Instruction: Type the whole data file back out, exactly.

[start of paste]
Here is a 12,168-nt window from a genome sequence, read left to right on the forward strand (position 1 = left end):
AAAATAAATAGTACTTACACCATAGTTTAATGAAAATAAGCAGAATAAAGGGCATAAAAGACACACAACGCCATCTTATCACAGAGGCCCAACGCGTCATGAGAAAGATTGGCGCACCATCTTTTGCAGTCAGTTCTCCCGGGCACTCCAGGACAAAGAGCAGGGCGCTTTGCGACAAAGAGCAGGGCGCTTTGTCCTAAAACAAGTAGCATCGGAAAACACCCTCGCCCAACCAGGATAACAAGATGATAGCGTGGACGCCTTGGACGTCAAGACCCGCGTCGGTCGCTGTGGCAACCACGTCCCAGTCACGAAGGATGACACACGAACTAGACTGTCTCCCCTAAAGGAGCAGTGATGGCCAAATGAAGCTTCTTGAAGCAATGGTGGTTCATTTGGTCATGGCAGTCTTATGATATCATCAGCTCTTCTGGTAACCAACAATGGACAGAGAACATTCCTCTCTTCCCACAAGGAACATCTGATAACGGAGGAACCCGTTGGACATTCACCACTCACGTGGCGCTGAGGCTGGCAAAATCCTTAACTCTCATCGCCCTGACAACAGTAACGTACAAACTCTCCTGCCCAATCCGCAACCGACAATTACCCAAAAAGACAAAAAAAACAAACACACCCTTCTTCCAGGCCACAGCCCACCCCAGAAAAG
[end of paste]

Here is a 12,168-nt window from a genome sequence, read left to right on the forward strand (position 1 = left end):
AAAATAAATAGTACTTACACCATAGTTTAATGAAAATAAGCAGAATAAAGGGCATAAAAGACACACAACGCCATCTTATCACAGAGGCCCAACGCGTCATGAGAAAGATTGGCGCACCATCTTTTGCAGTCAGTTCTCCCGGGCACTCCAGGACAAAGAGCAGGGCGCTTTGCGACAAAGAGCAGGGCGCTTTGTCCTAAAACAAGTAGCATCGGAAAACACCCTCGCCCAACCAGGATAACAAGATGATAGCGTGGACGCCTTGGACGTCAAGACCCGCGTCGGTCGCTGTGGCAACCACGTCCCAGTCACGAAGGATGACACACGAACTAGACTGTCTCCCCTAAAGGAGCAGTGATGGCCAAATGAAGCTTCTTGAAGCAATGGTGGTTCATTTGGTCATGGCAGTCTTATGATATCATCAGCTCTTCTGGTAACCAACAATGGACAGAGAACATTCCTCTCTTCCCACAAGGAACATCTGATAACGGAGGAACCCGTTGGACATTCACCACTCACGTGGCGCTGAGGCTGGCAAAATCCTTAACTCTCATCGCCCTGACAACAGTAACGTACAAACTCTCCTGCCCAATCCGCAACCGACAATTACCCAAAAAGACAAAAAAAACAAACACACCCTTCTTCCAGGCCACAGCCCACCCCAGAAAAG